Addo Elephant National Park: 7 reasons I love the place

I am blessed to live in Africa. More to the point, I am blessed to live just 1.5 hours drive from the Addo Elephant National Park, the 3rd largest park in South Africa. Needless to say, we go there as often as we can, at least 3 times year, and as you will see, I have many reasons why it is my favourite park. South Africa, fortunately has a number of wonderful national parks (such as the Kruger National Park) which are dedicated to protecting our amazing wildlife and precious biomes.

Addo map

Addo Elephant National Park location in Eastern Cape, South Africa

How the park came about

Each park is very strict about protecting animals that are endemic (native) to a particular area. A number of years ago (2003), Addo re-introduced lion into the park, as they were originally in this area. Elephant, buffalo, lion, rhino and eland where plentiful before human settlement, hunting and farming diminished the numbers. By 1919, rhino, lion were non-existant and all but 16 elephants remained. These 16 elephant found refuge on a local farmer’s land, Mr Harvey. In 1931, Addo Elephant National Park was proclaimed to protect the remaining elephant and since then other species were re-introduced. Source (2) 

Since then the park has expanded in size and in the diversity of animals it protects. It is the only park in the world to boast Africa’s “Big 7” in their natural habitat (elephant, rhinoceros, lion, buffalo, leopard, whale and great white shark). The park has a section along the Eastern Cape coast, known as the Woody Cape Nature Reserve that extends from the Sundays River mouth towards Alexandria and a marine reserve, which includes St. Croix Island and Bird Island, both important breeding habitat for gannets and penguins and other marine life. Bird Island is home to the world’s largest breeding colony of gannets – about 120,000 birds – and also hosts the second largest breeding colony of African penguins, the largest breeding colony being St. Croix island. Source (1)

I’ve been reflecting on why I love the park so much, so I started writing a list. It turned into a post!

The 7 reasons


Filmstrip One (C) Deborah Ann Stott 2016

Reason 1
Our part of the country does not have malaria, so we don’t need to take tablets to go game viewing

Reason 2
You have the choice to drive yourself, hop on a game drive or hire a guide to go with you in your car. If you choose to drive, the park has numerous routes (or loops as they are called) to choose from, each with a story. You can meander along (the speed limit is 40kms/h) “Harvey’s Loop” which is named after the Harvey family who provided a refuge to the last 16 remaining elephants. This loop also has a distinctive tree which is known as Harvey’s tree (pic 1). “Ngulube Loop” its named after the bushpig, “Mbotyi Loop”, meaning bean (referring to the common Karoo boerbean tree Schotia afra) and “Ndlovu Lookout” after the isiXhosa word for elephant. Source (3)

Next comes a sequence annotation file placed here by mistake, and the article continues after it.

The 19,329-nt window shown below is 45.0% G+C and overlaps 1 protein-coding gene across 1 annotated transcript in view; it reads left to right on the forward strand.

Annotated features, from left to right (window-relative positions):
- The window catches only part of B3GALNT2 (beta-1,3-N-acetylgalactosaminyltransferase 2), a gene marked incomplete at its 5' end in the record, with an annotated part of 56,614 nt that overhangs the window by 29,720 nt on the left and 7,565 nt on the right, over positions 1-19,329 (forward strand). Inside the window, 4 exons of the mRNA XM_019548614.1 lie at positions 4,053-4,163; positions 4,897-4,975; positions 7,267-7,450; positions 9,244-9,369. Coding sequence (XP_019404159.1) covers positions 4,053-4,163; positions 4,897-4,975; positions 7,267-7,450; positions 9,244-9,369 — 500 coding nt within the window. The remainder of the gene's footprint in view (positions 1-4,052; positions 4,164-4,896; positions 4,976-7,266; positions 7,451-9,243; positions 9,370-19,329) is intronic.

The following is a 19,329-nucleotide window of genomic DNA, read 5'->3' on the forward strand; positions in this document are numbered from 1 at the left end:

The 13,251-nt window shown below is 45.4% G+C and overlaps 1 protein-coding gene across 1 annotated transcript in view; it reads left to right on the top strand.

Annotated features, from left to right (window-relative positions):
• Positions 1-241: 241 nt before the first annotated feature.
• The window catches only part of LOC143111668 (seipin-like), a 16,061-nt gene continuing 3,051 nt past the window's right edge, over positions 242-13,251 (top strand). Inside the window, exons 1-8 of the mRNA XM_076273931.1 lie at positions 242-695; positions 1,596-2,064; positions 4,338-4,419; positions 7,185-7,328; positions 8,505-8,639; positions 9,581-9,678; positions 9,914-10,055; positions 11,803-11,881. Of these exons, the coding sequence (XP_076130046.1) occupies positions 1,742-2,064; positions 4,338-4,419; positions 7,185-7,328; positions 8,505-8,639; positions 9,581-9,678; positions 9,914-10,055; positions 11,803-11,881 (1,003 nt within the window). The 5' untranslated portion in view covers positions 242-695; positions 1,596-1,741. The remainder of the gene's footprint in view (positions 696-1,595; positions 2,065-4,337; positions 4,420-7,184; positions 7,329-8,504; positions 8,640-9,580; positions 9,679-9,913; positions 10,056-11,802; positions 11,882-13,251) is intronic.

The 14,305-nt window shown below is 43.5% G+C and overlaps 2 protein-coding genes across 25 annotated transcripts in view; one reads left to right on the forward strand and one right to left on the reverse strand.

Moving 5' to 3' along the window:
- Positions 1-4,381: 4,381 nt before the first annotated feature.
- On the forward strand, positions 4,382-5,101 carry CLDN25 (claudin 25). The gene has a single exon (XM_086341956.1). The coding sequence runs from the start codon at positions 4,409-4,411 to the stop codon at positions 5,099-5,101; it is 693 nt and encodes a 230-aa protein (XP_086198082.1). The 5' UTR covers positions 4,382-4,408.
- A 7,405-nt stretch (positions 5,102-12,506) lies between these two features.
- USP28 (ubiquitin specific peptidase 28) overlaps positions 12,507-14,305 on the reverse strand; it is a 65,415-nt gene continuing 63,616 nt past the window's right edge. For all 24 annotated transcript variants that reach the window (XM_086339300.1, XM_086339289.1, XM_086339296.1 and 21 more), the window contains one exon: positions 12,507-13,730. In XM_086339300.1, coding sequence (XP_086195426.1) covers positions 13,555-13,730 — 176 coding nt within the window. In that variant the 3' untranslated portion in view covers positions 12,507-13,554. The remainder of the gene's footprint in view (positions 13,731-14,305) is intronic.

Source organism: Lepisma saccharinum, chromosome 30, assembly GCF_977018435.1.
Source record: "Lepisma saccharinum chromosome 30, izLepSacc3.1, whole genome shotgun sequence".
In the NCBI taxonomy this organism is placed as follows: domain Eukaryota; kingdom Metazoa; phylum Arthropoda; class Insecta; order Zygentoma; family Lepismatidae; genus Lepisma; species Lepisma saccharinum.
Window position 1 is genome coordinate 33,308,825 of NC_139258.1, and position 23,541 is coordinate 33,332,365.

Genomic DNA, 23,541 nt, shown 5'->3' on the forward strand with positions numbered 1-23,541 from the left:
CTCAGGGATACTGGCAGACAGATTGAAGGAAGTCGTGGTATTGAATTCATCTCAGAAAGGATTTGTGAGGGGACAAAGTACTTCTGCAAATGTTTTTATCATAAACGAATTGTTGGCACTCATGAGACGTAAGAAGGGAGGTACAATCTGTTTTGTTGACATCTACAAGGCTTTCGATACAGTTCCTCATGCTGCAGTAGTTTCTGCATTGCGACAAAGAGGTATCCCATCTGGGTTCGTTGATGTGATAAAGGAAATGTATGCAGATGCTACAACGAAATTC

Reason 3
The views of the park at some points are breathtaking. I have two favourite areas: one is the cross-roads intersection at Lismore Waterhole in the Southern section, where the animals congregate in great numbers as do the glossy starlings! (pic 2) My second is the open plains of the Eastern side of the Gorah Loop in the Northern sections, where there is less spekboom and more open grassland (pic 3). A more unusual landscape is the deeply furrowed and cracked soil in a valley along the Ngulube Loop (pic 4).

Reason 4
In springtime, the vegetation bursts forth in a riot of purple, mauve, orange and yellow, which compliments the green of the spekboom so beautifully (pic 5) and provides more food for the ellies, who eat anything really!

Reason 5
The park protects the Cape Fur seals (who breed on the Algoa Bay islands which are part of the park) and the flightless dung beetle (pic 6). The road signs caution you to give way to the beetles as they nest in elephant dung, which is abundant on the roads.

Reason 6
Black-backed jackal (pic 7) are plentiful, as are the comical warthogs and ancient, plodding tortoises (pic 8).

Reason 7
Who wouldn’t want to see at least some of the 600 elephant (pic 10) and their adorable babies (pic 9), the 400 grumpy Cape buffalo, endangered rhino, striking antelope, a profusion of birds and other small game?


Filmstrip Two (C) Deborah Ann Stott 2016

What is your favourite local place? I’d love to hear your thoughts.

Information Sources:


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